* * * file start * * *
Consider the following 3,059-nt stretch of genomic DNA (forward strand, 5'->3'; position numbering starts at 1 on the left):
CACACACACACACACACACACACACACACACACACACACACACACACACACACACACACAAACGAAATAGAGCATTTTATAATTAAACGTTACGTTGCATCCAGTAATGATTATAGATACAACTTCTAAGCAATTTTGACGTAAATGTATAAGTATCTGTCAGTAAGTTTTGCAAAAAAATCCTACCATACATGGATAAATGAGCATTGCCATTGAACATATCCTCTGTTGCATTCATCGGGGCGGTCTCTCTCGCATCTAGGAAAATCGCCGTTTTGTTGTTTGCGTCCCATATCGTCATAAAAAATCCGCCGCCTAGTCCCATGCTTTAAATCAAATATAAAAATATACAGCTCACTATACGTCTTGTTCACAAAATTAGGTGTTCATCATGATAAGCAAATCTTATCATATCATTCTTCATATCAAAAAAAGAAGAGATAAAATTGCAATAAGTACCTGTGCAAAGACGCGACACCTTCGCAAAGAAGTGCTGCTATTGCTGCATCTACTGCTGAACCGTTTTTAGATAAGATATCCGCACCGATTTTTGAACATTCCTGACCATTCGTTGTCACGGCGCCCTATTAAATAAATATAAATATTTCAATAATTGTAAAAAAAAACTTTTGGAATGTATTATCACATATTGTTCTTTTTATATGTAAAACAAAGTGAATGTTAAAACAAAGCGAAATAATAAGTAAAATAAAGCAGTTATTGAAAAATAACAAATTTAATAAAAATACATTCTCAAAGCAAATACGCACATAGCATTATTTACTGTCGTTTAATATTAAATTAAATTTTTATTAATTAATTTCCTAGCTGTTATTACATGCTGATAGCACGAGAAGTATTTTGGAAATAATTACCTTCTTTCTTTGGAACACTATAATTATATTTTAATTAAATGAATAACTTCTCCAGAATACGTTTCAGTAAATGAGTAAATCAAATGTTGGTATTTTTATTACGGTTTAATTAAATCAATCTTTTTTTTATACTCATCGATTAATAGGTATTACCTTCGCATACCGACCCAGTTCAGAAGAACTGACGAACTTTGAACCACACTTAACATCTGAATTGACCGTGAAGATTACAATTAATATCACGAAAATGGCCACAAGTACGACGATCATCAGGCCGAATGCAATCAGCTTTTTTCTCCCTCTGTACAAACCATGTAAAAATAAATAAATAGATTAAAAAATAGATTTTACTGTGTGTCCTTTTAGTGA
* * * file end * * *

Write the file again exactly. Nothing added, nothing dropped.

Consider the following 3,059-nt stretch of genomic DNA (forward strand, 5'->3'; position numbering starts at 1 on the left):
CACACACACACACACACACACACACACACACACACACACACACACACACACACACACACAAACGAAATAGAGCATTTTATAATTAAACGTTACGTTGCATCCAGTAATGATTATAGATACAACTTCTAAGCAATTTTGACGTAAATGTATAAGTATCTGTCAGTAAGTTTTGCAAAAAAATCCTACCATACATGGATAAATGAGCATTGCCATTGAACATATCCTCTGTTGCATTCATCGGGGCGGTCTCTCTCGCATCTAGGAAAATCGCCGTTTTGTTGTTTGCGTCCCATATCGTCATAAAAAATCCGCCGCCTAGTCCCATGCTTTAAATCAAATATAAAAATATACAGCTCACTATACGTCTTGTTCACAAAATTAGGTGTTCATCATGATAAGCAAATCTTATCATATCATTCTTCATATCAAAAAAAGAAGAGATAAAATTGCAATAAGTACCTGTGCAAAGACGCGACACCTTCGCAAAGAAGTGCTGCTATTGCTGCATCTACTGCTGAACCGTTTTTAGATAAGATATCCGCACCGATTTTTGAACATTCCTGACCATTCGTTGTCACGGCGCCCTATTAAATAAATATAAATATTTCAATAATTGTAAAAAAAAACTTTTGGAATGTATTATCACATATTGTTCTTTTTATATGTAAAACAAAGTGAATGTTAAAACAAAGCGAAATAATAAGTAAAATAAAGCAGTTATTGAAAAATAACAAATTTAATAAAAATACATTCTCAAAGCAAATACGCACATAGCATTATTTACTGTCGTTTAATATTAAATTAAATTTTTATTAATTAATTTCCTAGCTGTTATTACATGCTGATAGCACGAGAAGTATTTTGGAAATAATTACCTTCTTTCTTTGGAACACTATAATTATATTTTAATTAAATGAATAACTTCTCCAGAATACGTTTCAGTAAATGAGTAAATCAAATGTTGGTATTTTTATTACGGTTTAATTAAATCAATCTTTTTTTTATACTCATCGATTAATAGGTATTACCTTCGCATACCGACCCAGTTCAGAAGAACTGACGAACTTTGAACCACACTTAACATCTGAATTGACCGTGAAGATTACAATTAATATCACGAAAATGGCCACAAGTACGACGATCATCAGGCCGAATGCAATCAGCTTTTTTCTCCCTCTGTACAAACCATGTAAAAATAAATAAATAGATTAAAAAATAGATTTTACTGTGTGTCCTTTTAGTGA